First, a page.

Dom worries about things like whether AI will dominate mankind come 2050. I suppose, I joke, he worries about an asteroid hitting the Earth? ‘Oh yes,’ he says seriously. ‘I think we should worry about it, because in the end an asteroid will hit us. At some point it will happen, and that’s why Jeff Bezos and people are building the infrastructure for exactly that. That seems to me a sensible thing to do.’

Gosh. How does he sleep at night? ‘I’ve always slept OK until quite recently, but the referendum aged me 10 years in 10 months, and I was not the same person at the end of it. I was working till 11 every day and then there was one period after our boy was born in March 2016 when he was ill in hospital so I’d work till 11, then go into hospital to sit with him through the night, then go back to work. If you live like that for quite a long time, you start seeing wavy lines.’

Did he take sleeping pills, or other drugs? ‘Never. Not tempted. I think I’m too much of a control freak. I smoked pot maybe twice. I do drink too much. I prefer drinking to sleeping pills. I used to drink whisky an awful lot and also smoke two or three packs a day, especially when I was in Russia. I stopped that about 10 years ago and pretty much went off whisky as well. Now I just drink wine.’

I recently interviewed Stanley Johnson for The Spectator and it made me feel quite sorry for Boris, thinking he must have had a chaotic upbringing. But it meant, Dom remarks, that he is comfortable with chaos. ‘I said to him in July, you’re happier to live in chaos than to give me the power to sort it out. And he laughed and said: “That’s 100 percent right. I’m quite happy to live with the chaos because then everyone will stick to the king — which is me.” Chaos doesn’t scare him the way it does most people. He thinks it makes everyone powerless against him.’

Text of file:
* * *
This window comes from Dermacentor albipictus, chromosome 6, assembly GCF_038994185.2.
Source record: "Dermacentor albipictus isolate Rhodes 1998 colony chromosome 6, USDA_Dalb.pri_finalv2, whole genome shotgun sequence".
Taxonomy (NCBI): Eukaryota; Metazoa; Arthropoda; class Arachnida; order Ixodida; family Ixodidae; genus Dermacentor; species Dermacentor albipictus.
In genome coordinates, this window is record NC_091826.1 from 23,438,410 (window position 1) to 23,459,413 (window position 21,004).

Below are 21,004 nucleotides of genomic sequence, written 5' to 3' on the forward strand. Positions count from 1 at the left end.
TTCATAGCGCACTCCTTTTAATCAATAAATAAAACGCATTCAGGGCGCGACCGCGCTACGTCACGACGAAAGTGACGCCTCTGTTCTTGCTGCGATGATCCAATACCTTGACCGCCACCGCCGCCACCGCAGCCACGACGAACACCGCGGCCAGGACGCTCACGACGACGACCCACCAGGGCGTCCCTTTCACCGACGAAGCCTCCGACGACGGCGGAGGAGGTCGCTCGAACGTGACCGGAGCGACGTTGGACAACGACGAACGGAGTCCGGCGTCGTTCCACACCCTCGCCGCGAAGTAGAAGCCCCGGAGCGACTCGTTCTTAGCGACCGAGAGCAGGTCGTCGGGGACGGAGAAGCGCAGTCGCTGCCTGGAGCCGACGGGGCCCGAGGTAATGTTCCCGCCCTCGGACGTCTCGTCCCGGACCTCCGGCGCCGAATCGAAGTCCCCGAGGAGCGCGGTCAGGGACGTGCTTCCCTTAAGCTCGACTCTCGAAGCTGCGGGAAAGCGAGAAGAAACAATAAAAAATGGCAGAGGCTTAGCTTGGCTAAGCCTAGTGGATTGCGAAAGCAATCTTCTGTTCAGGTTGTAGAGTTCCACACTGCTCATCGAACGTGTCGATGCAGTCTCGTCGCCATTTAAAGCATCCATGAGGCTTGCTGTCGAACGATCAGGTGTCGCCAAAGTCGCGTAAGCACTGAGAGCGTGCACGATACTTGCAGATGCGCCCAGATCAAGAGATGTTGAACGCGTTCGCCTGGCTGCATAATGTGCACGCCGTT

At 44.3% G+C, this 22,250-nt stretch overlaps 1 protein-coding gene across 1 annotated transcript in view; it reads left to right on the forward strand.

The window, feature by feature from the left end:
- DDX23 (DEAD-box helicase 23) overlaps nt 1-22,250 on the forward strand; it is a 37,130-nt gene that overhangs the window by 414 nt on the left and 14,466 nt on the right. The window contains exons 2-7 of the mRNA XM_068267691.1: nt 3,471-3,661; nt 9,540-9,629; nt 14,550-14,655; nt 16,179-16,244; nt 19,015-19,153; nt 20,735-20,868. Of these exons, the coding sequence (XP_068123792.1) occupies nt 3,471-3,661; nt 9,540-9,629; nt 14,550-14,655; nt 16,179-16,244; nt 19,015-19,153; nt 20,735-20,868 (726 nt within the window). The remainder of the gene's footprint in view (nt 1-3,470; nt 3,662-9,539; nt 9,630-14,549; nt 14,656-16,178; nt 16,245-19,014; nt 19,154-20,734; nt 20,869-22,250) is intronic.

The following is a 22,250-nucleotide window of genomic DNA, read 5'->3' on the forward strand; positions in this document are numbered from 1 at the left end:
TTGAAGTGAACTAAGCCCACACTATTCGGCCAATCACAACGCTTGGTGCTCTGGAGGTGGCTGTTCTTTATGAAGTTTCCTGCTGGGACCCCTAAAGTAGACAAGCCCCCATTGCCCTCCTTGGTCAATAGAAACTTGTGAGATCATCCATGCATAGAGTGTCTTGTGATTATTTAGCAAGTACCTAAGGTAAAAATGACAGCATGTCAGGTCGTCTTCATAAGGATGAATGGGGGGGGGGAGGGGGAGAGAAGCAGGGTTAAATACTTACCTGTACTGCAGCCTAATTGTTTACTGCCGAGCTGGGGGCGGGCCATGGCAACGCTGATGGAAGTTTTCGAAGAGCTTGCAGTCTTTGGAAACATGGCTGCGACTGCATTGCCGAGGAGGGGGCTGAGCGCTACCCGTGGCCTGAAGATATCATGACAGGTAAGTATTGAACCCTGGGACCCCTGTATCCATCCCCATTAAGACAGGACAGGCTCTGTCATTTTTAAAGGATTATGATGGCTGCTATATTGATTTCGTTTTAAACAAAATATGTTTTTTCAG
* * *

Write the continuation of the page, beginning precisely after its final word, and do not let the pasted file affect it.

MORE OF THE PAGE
He asks who I would most like to interview and I answer (as I always do) Rupert Murdoch. He recalls that in summer 2015 when he was just starting the Vote Leave campaign, Murdoch invited him to lunch. ‘So I went to his Mayfair block and there were about 15 people round the table, and he asked why I was in favor of Brexit and I told him, and at the end every single other person said no chance. But Murdoch said: “I think this young man is on to something.” He was very quiet but he listens.’

I ask Mary whether she’d been upset by all those weeks of having reporters and cameramen outside the house and she said no, they didn’t bother her — in fact they were always extremely kind and stood back when she and Ceddy came through. And the neighbors were supportive. It was only when the Black Lives Matter people came chanting ‘No Justice, No Peace’ and painting graffiti on the road that she panicked. ‘But I remember looking out the window at midnight and seeing a couple we didn’t even know well scrubbing the graffiti off the road. So that was lovely and I thought: yes, I believe in humans again. It was exactly what I needed to see at that moment. And I think it’s all over now.’

As I leave, Dom is eagerly opening a parcel that has just arrived: an out-of-print book on Bismarck that he’d thought was unobtainable. For all his talk of science and technology, he obviously still retains his love of history. Mary asks: ‘Has he worried you about the state of the world? He usually has that effect on people.’ Actually, I tell her, I’m not very good at worrying but he certainly tried his best. It’s this insistence on doom-mongering that I consider his worst fault. When he was at No. 10 everyone agreed his worst fault was arrogance but, as the BBC’s Laura Kuenssberg said after his Select Committee evidence: ‘He seems to have taken a humility pill.’

Obviously, he misses No. 10, he misses being in the thick of it, he misses Boris — where did their love go? He denies it, of course, but his eagerness to talk about it and his endless online posts show that he is still obsessed. He keeps chewing over the past, while also worrying about whether an asteroid will hit the Earth. I want to tell him: ‘Don’t worry, be happy.’ But I expect Mary tells him that all the time.

This article was originally published in The Spectator’s UK magazine. Subscribe to the World edition here.